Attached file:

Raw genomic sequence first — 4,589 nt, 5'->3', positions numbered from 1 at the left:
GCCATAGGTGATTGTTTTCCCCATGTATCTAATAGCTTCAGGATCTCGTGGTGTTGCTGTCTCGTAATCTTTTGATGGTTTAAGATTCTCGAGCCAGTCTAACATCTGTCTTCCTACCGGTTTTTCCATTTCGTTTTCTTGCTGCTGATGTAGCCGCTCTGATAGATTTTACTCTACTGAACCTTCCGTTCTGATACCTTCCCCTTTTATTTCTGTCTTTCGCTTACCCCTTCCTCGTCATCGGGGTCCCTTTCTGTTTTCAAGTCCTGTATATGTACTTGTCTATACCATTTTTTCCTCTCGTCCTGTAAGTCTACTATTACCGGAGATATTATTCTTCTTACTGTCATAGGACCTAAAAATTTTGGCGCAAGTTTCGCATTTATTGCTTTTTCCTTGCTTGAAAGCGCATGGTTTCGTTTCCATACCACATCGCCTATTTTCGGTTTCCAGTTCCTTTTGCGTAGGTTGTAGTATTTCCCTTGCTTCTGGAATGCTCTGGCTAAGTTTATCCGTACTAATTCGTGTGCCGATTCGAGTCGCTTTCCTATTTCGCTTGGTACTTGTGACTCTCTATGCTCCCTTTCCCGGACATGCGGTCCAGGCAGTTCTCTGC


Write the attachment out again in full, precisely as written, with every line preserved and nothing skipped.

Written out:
Raw genomic sequence first — 4,589 nt, 5'->3', positions numbered from 1 at the left:
GCCATAGGTGATTGTTTTCCCCATGTATCTAATAGCTTCAGGATCTCGTGGTGTTGCTGTCTCGTAATCTTTTGATGGTTTAAGATTCTCGAGCCAGTCTAACATCTGTCTTCCTACCGGTTTTTCCATTTCGTTTTCTTGCTGCTGATGTAGCCGCTCTGATAGATTTTACTCTACTGAACCTTCCGTTCTGATACCTTCCCCTTTTATTTCTGTCTTTCGCTTACCCCTTCCTCGTCATCGGGGTCCCTTTCTGTTTTCAAGTCCTGTATATGTACTTGTCTATACCATTTTTTCCTCTCGTCCTGTAAGTCTACTATTACCGGAGATATTATTCTTCTTACTGTCATAGGACCTAAAAATTTTGGCGCAAGTTTCGCATTTATTGCTTTTTCCTTGCTTGAAAGCGCATGGTTTCGTTTCCATACCACATCGCCTATTTTCGGTTTCCAGTTCCTTTTGCGTAGGTTGTAGTATTTCCCTTGCTTCTGGAATGCTCTGGCTAAGTTTATCCGTACTAATTCGTGTGCCGATTCGAGTCGCTTTCCTATTTCGCTTGGTACTTGTGACTCTCTATGCTCCCTTTCCCGGACATGCGGTCCAGGCAGTTCTCTGC